2.9 Batty Quantocks
This project will increase understanding of Quantock bat populations, giving opportunities for many new people to learn about bats and their habitats. The Quantock Hills AONB Service have been monitoring bat populations since 2016 at various locations across the AONB. QLPS has added a new transect to the monitoring program as well as conducting pop up surveys with various parishes and partners.
Our area boasts the full range of bat species (potentially up to 16 of the 18 UK species) but there will be a focused attempt to fill some of the gaps in knowledge of Barbastelle bat distribution through radio tracking and roost identification over summer and early autumn 2022. Geckoella, a Watchet based ecological consultancy firm with all the appropriate licences to handle these rare and protected animals are doing this work for us.
Barbastelles are in important conservation priority in their own right, but because of the nature of their learned foraging behaviour (closely following the same hedge lines and other linear features each night) they also graphically illustrate the importance of habitat connectivity in the landscape.
Mapping their distribution and flight lines can be both an important interpretative tool and help to target the on the ground conservation effort.
Being able to assist with radio tracking has also offered a select group of committed people an exciting opportunity to develop their skills and knowledge of bats from casual recording to structured scientific research.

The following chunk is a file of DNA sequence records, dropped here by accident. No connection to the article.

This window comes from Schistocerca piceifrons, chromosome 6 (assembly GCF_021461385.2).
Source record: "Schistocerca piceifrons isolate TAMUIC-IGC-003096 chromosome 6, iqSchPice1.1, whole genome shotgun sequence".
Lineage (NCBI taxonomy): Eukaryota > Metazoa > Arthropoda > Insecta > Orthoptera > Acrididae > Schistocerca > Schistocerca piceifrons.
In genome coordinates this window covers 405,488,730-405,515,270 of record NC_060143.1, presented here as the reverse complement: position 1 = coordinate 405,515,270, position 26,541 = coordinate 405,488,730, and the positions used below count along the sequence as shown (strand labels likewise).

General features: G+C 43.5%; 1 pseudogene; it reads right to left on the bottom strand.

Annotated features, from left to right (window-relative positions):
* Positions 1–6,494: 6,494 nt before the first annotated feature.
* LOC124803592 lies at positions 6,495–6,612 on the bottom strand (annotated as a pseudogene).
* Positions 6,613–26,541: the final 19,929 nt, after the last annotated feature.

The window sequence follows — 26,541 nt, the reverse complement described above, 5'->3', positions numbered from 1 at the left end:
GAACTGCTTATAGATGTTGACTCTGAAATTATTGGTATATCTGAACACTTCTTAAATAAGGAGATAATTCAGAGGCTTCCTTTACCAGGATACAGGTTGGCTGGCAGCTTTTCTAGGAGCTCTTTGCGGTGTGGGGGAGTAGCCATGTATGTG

In Summer 2022 consultant ecologists from Geckoella worked with the QLPS and QHAONB team to deploy static bat detectors and conduct 11 nights of trapping and subsequent radio tracking.
Static Bat Detectors were used to record bat activity at 7 locations across the south end of the Quantock Hills. In total, 726 barbastelle bat passes were recorded across 4 sites: King’s Cliff; Fyne Court; Crowcombe Heathfield; and Broomfield Common.
In total, 125 bats of 12 different species were captured. The most common record was whiskered bat Myotis mystacinus, but included four barbastelle bat, two of which were female and one of which was lactating. Additionally, five Bechstein’s bat were captured, two of which were female and one of which was lactating. However, the lactating female Bechstein’s bat was caught prior to the licence amendment and as such could not be tagged.
Three bats in total were successfully tagged, which included two adult female barbastelle bat, one non-breeding and one lactating, and one juvenile female Bechstein’s bat.
In total, four roosting sites were confirmed, one of these was associated with barbastelle bat and three were associated with Bechstein’s bat.
Read the full report here.
Over Summer 2023, the QLPS team will continue to monitor bat calls using static detectors at 120 locations across the hills. This will give us a broad picture of barbastelle activity across the Quantocks as well as identify some important flight paths between the larger woodland habitats.